“Well,” the mortgage man said, clasping his hands on the table right beside a picture frame displaying a stock photo of smiling ethnic children. “Unfortunately, our underwriters don’t agree with your assessment. You’ll have to …”

They kept talking, but I stopped paying attention. I let my eyes wander back toward the crowds, then turned around again, kneeling on the chair. My father was too engrossed in the conversation to scold me.

So I was actually watching when the Epic strolled into the bank. I noticed him immediately, though nobody else seemed to pay him much heed. Most people say you can’t tell an Epic from an ordinary man unless he starts using his powers, but they’re wrong. Epics carry themselves differently. That sense of confidence, that subtle self-satisfaction. I’ve always been able to spot them.

Even as a kid I knew there was something different about that man. He wore a relaxed-fitting black business suit with a light tan shirt underneath, no tie. He was tall and lean, but solid, like a lot of Epics are. Muscled and toned in a way that you could see even through the loose clothing.

He strode to the center of the room. Sunglasses hung from his breast pocket, and he smiled as he put them on. Then he raised a finger and pointed with a casual tapping motion at a passing woman.

She vaporized to dust, clothing burning away, skeleton falling forward and clattering to the floor. Her earrings and wedding ring didn’t dissolve, though. They hit the floor with distinct pings I could hear even over the noise in the room.

The room fell still. People froze, horrified. Conversations stopped, though the mortgage man kept right on rambling, lecturing my father.

He finally choked off as the screaming began.

I don’t remember how I felt. Isn’t that odd? I can remember the lighting—those magnificent chandeliers up above, sprinkling the room with bits of refracted light. I can remember the lemon-ammonia scent of the recently cleaned floor. I can remember all too well the piercing shouts of terror, the mad cacophony as people scrambled for doors.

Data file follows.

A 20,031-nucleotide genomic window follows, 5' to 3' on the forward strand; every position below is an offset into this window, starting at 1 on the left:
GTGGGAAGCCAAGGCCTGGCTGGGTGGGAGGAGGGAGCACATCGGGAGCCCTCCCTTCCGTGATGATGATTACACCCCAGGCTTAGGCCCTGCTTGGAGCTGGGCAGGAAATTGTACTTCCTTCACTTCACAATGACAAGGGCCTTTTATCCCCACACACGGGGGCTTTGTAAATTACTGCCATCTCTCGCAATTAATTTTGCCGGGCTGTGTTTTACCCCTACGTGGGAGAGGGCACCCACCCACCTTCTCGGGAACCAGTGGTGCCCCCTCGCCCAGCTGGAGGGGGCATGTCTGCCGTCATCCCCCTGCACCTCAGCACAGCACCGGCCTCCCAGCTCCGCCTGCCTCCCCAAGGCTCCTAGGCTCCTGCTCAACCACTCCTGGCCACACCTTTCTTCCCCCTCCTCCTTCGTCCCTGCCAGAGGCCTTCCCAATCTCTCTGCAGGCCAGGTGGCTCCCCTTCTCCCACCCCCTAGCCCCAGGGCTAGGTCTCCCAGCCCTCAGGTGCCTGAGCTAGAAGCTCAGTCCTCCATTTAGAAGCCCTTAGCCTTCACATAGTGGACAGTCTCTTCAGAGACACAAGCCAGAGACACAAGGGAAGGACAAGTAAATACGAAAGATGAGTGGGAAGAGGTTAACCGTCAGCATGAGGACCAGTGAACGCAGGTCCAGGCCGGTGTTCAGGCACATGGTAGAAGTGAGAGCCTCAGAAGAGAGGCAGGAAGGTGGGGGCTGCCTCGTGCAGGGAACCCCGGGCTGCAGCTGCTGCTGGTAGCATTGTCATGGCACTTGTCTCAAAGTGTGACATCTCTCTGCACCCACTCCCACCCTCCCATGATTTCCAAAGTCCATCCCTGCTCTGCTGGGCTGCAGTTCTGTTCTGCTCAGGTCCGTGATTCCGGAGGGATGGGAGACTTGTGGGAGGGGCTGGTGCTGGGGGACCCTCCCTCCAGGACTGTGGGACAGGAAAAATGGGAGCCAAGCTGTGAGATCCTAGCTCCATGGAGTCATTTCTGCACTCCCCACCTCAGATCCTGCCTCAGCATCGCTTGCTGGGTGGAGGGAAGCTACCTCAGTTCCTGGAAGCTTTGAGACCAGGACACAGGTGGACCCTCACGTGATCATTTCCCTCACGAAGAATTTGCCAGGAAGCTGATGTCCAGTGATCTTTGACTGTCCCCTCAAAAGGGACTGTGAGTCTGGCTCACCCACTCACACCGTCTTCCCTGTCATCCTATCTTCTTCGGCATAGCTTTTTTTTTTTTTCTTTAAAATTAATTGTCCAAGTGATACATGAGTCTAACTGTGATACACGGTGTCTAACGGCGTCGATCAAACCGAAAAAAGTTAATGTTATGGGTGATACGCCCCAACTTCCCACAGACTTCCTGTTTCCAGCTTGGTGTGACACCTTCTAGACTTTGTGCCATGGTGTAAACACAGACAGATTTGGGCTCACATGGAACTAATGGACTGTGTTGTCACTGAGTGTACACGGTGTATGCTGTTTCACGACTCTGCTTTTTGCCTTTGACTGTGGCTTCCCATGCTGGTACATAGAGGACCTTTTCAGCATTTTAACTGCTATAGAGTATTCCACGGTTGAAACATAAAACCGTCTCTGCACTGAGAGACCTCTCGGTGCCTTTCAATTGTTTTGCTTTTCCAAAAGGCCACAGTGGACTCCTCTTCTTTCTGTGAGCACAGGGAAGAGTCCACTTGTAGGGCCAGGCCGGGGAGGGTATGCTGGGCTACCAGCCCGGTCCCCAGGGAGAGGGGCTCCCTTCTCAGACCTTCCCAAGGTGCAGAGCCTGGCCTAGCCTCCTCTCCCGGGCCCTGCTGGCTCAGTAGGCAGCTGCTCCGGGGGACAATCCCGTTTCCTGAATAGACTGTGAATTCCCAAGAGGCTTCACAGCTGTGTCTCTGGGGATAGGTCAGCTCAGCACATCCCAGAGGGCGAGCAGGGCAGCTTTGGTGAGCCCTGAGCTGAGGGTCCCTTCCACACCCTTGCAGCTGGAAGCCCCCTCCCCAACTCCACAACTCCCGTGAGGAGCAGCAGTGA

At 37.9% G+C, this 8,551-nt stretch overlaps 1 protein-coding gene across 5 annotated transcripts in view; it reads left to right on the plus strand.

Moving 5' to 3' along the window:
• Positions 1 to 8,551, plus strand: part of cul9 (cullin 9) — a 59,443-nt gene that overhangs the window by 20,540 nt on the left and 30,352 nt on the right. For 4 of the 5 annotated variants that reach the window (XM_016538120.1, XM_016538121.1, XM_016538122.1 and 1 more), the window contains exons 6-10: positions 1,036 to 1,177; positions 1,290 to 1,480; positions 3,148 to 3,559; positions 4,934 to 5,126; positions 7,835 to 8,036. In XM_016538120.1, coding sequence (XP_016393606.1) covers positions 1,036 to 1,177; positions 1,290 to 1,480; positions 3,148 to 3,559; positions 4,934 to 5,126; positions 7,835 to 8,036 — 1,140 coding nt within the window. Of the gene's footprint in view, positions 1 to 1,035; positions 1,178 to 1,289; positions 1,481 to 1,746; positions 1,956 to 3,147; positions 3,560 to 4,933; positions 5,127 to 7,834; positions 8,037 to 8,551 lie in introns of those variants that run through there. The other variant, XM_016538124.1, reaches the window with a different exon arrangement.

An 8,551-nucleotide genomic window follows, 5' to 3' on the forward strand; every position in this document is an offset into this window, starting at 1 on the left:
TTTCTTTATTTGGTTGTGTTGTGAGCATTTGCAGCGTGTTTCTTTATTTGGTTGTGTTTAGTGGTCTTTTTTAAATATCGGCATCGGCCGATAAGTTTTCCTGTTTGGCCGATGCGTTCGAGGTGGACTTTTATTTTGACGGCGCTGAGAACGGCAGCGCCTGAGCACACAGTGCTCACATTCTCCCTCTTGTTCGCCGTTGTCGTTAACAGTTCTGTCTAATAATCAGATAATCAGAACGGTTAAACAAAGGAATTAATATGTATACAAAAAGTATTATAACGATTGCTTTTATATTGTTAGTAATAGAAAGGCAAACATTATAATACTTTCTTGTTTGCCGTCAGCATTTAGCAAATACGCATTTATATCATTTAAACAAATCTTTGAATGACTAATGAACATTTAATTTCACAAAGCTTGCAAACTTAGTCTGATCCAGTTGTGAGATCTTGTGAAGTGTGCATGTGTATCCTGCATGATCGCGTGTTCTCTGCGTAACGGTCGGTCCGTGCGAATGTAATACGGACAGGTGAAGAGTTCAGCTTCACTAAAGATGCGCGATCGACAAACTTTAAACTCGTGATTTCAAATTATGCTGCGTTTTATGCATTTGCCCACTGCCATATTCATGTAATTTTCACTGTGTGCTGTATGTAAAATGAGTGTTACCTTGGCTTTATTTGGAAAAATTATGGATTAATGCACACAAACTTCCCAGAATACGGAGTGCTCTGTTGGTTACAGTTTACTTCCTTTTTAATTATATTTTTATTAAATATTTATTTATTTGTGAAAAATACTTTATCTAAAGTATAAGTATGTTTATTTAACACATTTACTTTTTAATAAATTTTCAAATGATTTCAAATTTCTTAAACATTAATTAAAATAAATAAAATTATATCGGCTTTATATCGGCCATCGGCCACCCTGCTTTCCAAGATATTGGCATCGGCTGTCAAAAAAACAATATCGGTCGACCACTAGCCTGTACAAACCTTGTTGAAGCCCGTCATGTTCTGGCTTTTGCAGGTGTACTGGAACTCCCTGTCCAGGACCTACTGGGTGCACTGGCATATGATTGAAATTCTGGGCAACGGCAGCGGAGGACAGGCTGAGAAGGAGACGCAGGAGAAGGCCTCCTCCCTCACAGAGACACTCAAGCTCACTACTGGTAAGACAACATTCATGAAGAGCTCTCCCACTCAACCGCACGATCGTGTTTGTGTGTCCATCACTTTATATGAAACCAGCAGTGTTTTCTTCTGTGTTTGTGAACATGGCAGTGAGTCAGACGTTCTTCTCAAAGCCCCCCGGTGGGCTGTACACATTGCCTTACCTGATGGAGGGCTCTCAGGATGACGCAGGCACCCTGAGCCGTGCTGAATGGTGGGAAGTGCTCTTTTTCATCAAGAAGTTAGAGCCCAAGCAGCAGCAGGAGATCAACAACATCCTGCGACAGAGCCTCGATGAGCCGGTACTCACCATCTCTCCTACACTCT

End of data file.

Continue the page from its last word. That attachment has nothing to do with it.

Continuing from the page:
Most clearly, I remember the Epic smiling broadly—almost leering—as he pointed at people passing, reducing them to ash and bones with a mere gesture.

I was transfixed. Perhaps I was in shock. I clung to the back of my chair, watching the slaughter with wide eyes.

Some people near the doors escaped. Anyone who got too close to the Epic died. Several employees and customers huddled together on the ground or hid behind desks. Strangely, the room grew still. The Epic stood as if he were alone, bits of paper floating down through the air, bones and black ash scattered on the floor about him.

“I am called Deathpoint,” he said. “It’s not the cleverest of names, I’ll admit. But I find it memorable.” His voice was eerily conversational, as if he were chatting with friends over drinks.

He began to stroll through the room. “A thought occurred to me this morning,” he said. The room was large enough that his voice echoed. “I was showering, and it struck me. It asked … Deathpoint, why are you going to rob a bank today?”

He pointed lazily at a pair of security guards who had edged out of a side hallway just beside the mortgage cubicles. The guards turned to dust, their badges, belt buckles, guns, and bones hitting the floor. I could hear their bones knock against one another as they dropped. There are a lot of bones in a man’s body, more than I’d realized, and they made a big mess when they scattered. An odd detail to notice about the horrible scene. But I remember it distinctly.

A hand clasped my shoulder. My father had crouched low before his chair and was trying to pull me down, to keep the Epic from seeing me. But I wouldn’t move, and my father couldn’t force me without making a scene.